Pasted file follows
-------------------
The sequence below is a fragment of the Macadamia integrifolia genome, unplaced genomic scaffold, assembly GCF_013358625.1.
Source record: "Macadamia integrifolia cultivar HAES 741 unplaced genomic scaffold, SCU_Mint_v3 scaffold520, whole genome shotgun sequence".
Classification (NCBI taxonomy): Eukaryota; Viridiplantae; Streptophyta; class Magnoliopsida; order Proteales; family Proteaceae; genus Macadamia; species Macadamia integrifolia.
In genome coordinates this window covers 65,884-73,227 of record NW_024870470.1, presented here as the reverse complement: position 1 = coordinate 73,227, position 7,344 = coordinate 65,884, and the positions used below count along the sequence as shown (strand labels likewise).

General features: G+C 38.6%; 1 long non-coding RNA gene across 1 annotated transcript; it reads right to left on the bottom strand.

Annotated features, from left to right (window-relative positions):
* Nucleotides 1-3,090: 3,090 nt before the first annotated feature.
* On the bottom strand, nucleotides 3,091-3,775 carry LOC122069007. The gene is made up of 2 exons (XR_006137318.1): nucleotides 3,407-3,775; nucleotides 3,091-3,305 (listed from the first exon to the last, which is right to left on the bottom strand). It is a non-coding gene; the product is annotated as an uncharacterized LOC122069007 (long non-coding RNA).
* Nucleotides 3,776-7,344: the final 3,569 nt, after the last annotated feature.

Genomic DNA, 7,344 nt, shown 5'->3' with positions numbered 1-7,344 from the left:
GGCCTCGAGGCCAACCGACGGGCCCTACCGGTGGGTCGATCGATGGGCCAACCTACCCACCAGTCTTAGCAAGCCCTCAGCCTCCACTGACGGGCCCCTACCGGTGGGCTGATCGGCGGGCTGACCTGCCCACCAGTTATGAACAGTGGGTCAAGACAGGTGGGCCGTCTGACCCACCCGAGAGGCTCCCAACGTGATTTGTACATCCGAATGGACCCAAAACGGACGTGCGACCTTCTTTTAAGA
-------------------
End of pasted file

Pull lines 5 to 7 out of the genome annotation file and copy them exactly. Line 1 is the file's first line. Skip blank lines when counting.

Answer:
General features: G+C 38.6%; 1 long non-coding RNA gene across 1 annotated transcript; it reads right to left on the bottom strand.

Annotated features, from left to right (window-relative positions):
* Nucleotides 1-3,090: 3,090 nt before the first annotated feature.